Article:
School of Nursing


Doctor of Nursing Practice (DNP)


Cindy Goodrich


turnover, first-year nurses, new graduate nurses, retention, intent to leave




The purpose of this integrative review was to identify themes within the literature related to the first-year turnover of new graduate nurses within the hospital setting and what nursing leaders can do or have done to increase retention. This review was not intended to evaluate specific interventions implemented in response to turnover, such as nurse residencies, transition to practice, and mentorship programs. This review’s overall purpose was to better understand why new nurses leave their jobs within the first 12 to 24 months, the best practices to reduce first-year turnover, and how nursing leaders best support new graduates. According to the 2022 National Health Care Retention & Staffing Report, significant increases in nursing turnover. High vacancy rates due to turnover are causing health systems to implement costly staffing strategies such as the use of agency nurses and forced overtime. These interventions are not sustainable, and leaders must focus on targeting who is leaving the bedside and why. Nursing Solutions, Inc., reports that nurses leaving within the first year of practice are the most significant group of concern. Fifteen studies were evaluated that provided factors contributing to first-year nurse turnover. Three themes emerged from the literature regarding why nurses leave within their first year: work environment, transition shock, and unsupportive relationships. Work environments that were complex, understaffed, and where bullying occurred were shown to decrease professional commitment and increase intent to leave. Difficulty transitioning from student to professional and lacking peer and managerial support also increased first-year turnover. Understanding the underlying factors of first-year turnover can help nursing leaders develop appropriate retention strategies.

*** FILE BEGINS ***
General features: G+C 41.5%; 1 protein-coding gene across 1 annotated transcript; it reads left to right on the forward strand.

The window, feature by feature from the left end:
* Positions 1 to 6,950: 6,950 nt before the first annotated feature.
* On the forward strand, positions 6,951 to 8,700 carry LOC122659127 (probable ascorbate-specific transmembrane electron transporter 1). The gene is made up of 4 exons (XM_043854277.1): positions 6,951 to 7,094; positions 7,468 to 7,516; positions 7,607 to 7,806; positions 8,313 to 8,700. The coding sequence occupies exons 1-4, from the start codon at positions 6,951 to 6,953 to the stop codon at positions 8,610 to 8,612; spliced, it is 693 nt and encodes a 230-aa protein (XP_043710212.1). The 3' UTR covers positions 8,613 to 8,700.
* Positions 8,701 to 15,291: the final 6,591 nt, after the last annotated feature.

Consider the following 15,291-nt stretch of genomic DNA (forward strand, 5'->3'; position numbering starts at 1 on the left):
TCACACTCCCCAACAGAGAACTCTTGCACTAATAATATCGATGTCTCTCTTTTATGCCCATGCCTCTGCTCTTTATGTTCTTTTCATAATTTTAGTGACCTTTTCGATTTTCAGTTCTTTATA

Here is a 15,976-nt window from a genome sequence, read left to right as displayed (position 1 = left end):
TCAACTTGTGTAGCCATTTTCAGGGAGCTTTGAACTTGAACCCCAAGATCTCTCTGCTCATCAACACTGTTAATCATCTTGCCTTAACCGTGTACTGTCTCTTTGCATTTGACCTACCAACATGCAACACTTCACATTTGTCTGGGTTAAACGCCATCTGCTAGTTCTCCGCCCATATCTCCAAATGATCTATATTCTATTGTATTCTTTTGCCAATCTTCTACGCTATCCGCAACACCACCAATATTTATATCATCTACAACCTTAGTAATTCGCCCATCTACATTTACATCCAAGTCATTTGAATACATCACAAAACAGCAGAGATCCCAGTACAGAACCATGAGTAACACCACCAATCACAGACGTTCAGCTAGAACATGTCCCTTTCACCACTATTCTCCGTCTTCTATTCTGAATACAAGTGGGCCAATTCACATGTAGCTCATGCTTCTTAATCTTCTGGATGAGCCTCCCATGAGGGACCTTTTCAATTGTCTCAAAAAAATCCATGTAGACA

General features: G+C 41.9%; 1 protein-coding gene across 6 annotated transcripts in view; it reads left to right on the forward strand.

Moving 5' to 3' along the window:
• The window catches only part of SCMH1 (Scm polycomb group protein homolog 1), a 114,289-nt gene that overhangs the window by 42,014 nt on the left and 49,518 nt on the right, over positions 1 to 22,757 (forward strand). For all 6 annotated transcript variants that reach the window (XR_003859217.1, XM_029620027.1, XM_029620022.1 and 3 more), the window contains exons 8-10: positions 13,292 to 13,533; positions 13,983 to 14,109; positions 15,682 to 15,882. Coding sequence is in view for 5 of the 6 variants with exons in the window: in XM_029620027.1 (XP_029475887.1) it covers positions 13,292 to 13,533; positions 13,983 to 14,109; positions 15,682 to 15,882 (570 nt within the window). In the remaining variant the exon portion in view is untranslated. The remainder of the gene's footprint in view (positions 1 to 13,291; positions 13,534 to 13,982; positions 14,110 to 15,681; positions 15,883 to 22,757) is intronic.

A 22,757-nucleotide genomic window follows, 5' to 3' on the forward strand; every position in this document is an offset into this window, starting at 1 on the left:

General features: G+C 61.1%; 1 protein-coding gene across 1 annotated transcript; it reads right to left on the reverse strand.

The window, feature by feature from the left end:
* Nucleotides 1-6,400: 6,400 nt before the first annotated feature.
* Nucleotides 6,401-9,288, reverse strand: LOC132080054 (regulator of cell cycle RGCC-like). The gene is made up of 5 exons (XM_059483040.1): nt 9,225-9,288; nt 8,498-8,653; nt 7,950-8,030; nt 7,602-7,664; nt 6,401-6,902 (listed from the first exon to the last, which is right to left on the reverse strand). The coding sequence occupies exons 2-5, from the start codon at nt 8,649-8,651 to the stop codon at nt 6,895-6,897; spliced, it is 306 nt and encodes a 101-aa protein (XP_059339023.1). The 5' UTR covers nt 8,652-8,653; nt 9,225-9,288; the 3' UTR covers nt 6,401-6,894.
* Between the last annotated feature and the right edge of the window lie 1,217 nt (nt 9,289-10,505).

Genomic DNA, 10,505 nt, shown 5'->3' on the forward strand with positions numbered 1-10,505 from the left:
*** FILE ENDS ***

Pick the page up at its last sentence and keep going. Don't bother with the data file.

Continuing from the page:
Available for download on Saturday, October 12, 2024

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